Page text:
The Analytics user interface guides users in the design, execution and analysis of large statistical experiments using various techniques, including Monte-Carlo process variation. Automated multivariate regression is used to identify important parameters and rank them by their impact on process variation.

Software Evaluation

Automating Statistical Analysis of Process Variation

The Analytics module automates statistical analysis of process variation directly within SEMulator3D.  Users can automate large statistical design of experiments (DOEs) within SEMulator3D process modeling, to minimize critical defects and maximize yield and device performance. The capabilities in the Analytics module, along with the Expeditor batch execution engine and Analytics add-ons, enable massively parallel quantitative studies of process or design variation to be undertaken. These studies can be used for process assumption validation, design rule generation, yield ramp and other applications.

Process Model Calibration

After identifying important input parameters, the Process Model Calibration (PMC) workflow allows the user to automatically optimize SEMulator3D process model parameters so that the virtual 3D model matches actual physical semiconductors.  This methodology streamlines the process of creating a virtual replica of an actual wafer.

Targets measurements from the virtual semiconductor structure can include metrology, structure search, DTC checks, and electrical analysis. The user enters corresponding target measurements from an actual semiconductor, e.g., critical dimensions from a TEM image.

PMC creates multiple trials beginning at random parameter starting points.  Multiple targets can be simultaneously calibrated and may be weighted with different levels of importance.  Parameter values may also be constrained to be within user determined lower and upper bounds. The optimized parameter values and predicted target values are provided for each trial result.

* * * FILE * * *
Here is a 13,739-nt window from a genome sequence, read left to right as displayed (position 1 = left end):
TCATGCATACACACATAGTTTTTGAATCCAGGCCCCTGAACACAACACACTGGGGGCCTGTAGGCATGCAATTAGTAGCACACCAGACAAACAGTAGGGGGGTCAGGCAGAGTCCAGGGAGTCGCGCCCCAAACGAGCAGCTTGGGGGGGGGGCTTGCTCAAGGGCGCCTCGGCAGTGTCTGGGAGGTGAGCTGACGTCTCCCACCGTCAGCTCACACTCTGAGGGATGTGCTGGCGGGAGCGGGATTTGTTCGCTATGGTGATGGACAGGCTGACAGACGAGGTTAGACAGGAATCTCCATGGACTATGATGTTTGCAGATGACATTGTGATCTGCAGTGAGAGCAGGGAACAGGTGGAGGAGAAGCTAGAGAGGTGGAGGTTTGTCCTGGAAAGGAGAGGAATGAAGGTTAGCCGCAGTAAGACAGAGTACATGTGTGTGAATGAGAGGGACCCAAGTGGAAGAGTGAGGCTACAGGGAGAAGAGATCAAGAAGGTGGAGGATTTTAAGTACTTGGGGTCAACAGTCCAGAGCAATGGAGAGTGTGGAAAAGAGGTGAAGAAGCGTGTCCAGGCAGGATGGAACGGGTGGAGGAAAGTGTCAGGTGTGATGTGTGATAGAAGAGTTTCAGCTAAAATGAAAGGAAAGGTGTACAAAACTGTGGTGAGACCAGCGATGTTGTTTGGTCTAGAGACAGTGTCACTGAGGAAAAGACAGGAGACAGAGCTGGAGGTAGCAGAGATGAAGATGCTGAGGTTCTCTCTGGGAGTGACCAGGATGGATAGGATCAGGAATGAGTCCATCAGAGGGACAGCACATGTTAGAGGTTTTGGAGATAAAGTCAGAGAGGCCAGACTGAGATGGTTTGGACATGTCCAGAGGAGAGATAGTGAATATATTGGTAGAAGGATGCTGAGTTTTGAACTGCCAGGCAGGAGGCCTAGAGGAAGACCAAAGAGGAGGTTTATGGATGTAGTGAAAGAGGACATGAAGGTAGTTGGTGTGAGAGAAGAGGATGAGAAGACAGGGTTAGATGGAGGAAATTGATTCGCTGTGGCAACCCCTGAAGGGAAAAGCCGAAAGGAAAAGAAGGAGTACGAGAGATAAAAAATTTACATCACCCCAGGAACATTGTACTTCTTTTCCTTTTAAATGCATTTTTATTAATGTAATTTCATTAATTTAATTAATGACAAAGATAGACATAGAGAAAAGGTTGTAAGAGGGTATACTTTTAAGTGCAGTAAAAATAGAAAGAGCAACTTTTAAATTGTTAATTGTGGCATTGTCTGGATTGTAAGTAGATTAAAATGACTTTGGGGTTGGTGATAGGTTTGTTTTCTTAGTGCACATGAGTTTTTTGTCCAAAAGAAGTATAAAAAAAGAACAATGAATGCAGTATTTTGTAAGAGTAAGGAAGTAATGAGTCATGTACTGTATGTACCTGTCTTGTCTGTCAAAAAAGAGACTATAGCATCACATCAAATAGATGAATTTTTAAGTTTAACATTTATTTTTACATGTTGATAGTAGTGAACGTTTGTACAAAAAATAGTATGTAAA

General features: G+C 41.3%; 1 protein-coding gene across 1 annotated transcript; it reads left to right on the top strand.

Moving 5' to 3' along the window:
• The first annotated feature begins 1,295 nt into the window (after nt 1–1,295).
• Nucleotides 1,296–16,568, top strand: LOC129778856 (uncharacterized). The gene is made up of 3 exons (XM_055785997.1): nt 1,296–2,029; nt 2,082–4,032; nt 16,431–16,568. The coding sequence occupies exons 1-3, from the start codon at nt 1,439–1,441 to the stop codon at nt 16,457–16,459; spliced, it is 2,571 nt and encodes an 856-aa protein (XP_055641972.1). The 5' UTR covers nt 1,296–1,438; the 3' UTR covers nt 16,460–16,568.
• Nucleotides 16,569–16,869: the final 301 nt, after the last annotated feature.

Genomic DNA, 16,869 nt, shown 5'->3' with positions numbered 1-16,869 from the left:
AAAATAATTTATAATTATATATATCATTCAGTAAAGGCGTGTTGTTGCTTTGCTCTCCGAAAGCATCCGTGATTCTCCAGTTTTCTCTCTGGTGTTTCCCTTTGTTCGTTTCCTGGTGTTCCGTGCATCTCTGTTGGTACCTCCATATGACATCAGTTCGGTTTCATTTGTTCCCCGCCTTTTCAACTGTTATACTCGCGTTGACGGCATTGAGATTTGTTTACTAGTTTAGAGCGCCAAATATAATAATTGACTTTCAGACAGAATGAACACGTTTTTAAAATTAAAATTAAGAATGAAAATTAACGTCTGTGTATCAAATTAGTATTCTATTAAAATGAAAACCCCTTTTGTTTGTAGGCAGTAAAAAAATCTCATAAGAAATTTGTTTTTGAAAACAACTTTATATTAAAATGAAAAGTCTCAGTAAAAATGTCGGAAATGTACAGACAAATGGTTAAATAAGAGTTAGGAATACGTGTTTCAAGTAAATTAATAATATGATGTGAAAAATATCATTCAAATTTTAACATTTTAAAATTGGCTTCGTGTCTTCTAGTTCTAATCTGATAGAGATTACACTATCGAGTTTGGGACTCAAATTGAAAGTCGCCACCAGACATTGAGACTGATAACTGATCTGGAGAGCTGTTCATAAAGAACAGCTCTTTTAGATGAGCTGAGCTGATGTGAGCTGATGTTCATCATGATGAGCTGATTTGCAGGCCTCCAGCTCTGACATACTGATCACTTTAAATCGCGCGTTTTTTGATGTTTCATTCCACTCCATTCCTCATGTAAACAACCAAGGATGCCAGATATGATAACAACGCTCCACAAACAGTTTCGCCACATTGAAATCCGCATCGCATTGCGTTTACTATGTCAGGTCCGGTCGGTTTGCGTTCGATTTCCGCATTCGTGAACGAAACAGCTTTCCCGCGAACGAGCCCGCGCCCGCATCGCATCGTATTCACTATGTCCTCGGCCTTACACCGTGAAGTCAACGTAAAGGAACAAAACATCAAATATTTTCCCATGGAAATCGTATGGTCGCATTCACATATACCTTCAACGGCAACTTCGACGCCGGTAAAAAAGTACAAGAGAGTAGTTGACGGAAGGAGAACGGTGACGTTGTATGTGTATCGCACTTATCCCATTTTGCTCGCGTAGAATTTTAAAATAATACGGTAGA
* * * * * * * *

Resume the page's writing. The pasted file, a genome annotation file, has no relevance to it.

The figures display a comparison of (a) a SEMulator3D model constructed with a set of initial parameters (figure, left) and (b) a final model built from optimized parameters (figure, right).  The optimized parameters were generated during a PMC indirect optimization study.


Starting Parameters

  • sidewall angle = 3
  • xbias = -1
  • thickness=43


Starting Metrology (Desired Values)

  • Trench_CD = 44.83 (38)
  • GapCD_Top = 23.95 (38)
  • FinCD_Top = 16.89 (12)
  • FinCD_Bot = 27.27 (27)


Optimized Parameters

  • sidewall angle = 4.3
  • xbias = 1.43
  • thickness = 35.78


Optimized Metrology (Desired Values)

  • Trench_CD = 40.73 (38)
  • GapCD_Top = 36.85 (38)
  • FinCD_Top = 12.39 (12)
  • FinCD_Bot = 27.03 (27)

Process Window Optimization

The Process Window Optimization (PWO) workflow provides a streamlined methodology to understand and identify the ranges of input parameters needed to achieve specific user-defined performance metrics or goals.  This workflow can be used to drive semiconductor process decisions.

The specified process window has to be just right, to maximize on-wafer performance and yield. The question is, “How do you know what “just right” is?”  EE Journal published an article “Goldilocks Process Windows” that answers this very question, and explains how SEMulator3D can be used to calculate a process window where yield is maximized.

Cross-correlation and analysis of thousands of test data points is often required to optimize and calibrate process parameters and meet device specifications. Gathering this necessary data using non-optimized, pre-production wafers is very costly. Our blog “Controlling Variability using Semiconductor Process Window Optimization” provides an example of using PWO with SAQP Patterning, which can easily be extended for much more complex cases.

Process Window Optimization can be used to explore a broad range of process parameters without the time and expense of wafer-based experimentation.

PWO inSpec%
The figures above provide an example of Process Window Optimization.  In this example, one process parameter is varied while keeping the others constant to see how the yield varies. Confidence intervals are calculated in SEMulator3D. In our example, the red curve identifies the nominal inSpec% value, and the purple lines indicate the confidence interval.  PWO can identify processes where a small change can result in significant yield degradation or improvement. In our example, we have modifed the etch taper sidewall angle to undersand the impact on in specification % (inSpec%) and yield. Changing the sidewall angle from nominal resulted in unexpected changes of the inSpec%. This study demonstrates that small changes in process parameters can substantially impact yield. Over a large parameter space, this type of analysis would be prohibitively expensive to perform using actual wafer experiments.
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